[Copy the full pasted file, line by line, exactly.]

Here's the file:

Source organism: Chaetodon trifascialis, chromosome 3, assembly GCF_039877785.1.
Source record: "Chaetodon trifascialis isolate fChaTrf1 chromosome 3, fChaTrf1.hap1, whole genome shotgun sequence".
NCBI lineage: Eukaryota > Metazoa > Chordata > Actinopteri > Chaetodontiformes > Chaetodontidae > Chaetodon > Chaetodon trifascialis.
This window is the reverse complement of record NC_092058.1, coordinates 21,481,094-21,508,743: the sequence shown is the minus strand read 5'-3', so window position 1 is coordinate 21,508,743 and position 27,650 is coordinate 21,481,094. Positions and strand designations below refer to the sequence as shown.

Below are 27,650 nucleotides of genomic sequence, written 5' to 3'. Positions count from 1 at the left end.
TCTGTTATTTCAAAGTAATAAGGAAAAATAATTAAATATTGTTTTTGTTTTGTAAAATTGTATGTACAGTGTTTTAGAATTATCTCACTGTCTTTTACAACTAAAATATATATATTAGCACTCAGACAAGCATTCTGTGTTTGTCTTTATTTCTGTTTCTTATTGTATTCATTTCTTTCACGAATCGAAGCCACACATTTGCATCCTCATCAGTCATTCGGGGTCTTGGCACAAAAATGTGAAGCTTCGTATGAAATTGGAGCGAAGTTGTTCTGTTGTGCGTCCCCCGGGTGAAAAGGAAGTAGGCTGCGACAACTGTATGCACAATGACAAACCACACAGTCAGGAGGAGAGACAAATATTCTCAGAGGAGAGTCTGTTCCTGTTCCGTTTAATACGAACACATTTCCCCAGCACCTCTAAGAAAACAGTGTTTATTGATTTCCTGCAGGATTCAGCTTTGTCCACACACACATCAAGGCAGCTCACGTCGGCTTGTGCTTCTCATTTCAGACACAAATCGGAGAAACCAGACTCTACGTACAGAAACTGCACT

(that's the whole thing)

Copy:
Source organism: Chaetodon trifascialis, chromosome 3, assembly GCF_039877785.1.
Source record: "Chaetodon trifascialis isolate fChaTrf1 chromosome 3, fChaTrf1.hap1, whole genome shotgun sequence".
NCBI lineage: Eukaryota > Metazoa > Chordata > Actinopteri > Chaetodontiformes > Chaetodontidae > Chaetodon > Chaetodon trifascialis.
This window is the reverse complement of record NC_092058.1, coordinates 21,481,094-21,508,743: the sequence shown is the minus strand read 5'-3', so window position 1 is coordinate 21,508,743 and position 27,650 is coordinate 21,481,094. Positions and strand designations below refer to the sequence as shown.

Below are 27,650 nucleotides of genomic sequence, written 5' to 3'. Positions count from 1 at the left end.
TCTGTTATTTCAAAGTAATAAGGAAAAATAATTAAATATTGTTTTTGTTTTGTAAAATTGTATGTACAGTGTTTTAGAATTATCTCACTGTCTTTTACAACTAAAATATATATATTAGCACTCAGACAAGCATTCTGTGTTTGTCTTTATTTCTGTTTCTTATTGTATTCATTTCTTTCACGAATCGAAGCCACACATTTGCATCCTCATCAGTCATTCGGGGTCTTGGCACAAAAATGTGAAGCTTCGTATGAAATTGGAGCGAAGTTGTTCTGTTGTGCGTCCCCCGGGTGAAAAGGAAGTAGGCTGCGACAACTGTATGCACAATGACAAACCACACAGTCAGGAGGAGAGACAAATATTCTCAGAGGAGAGTCTGTTCCTGTTCCGTTTAATACGAACACATTTCCCCAGCACCTCTAAGAAAACAGTGTTTATTGATTTCCTGCAGGATTCAGCTTTGTCCACACACACATCAAGGCAGCTCACGTCGGCTTGTGCTTCTCATTTCAGACACAAATCGGAGAAACCAGACTCTACGTACAGAAACTGCACT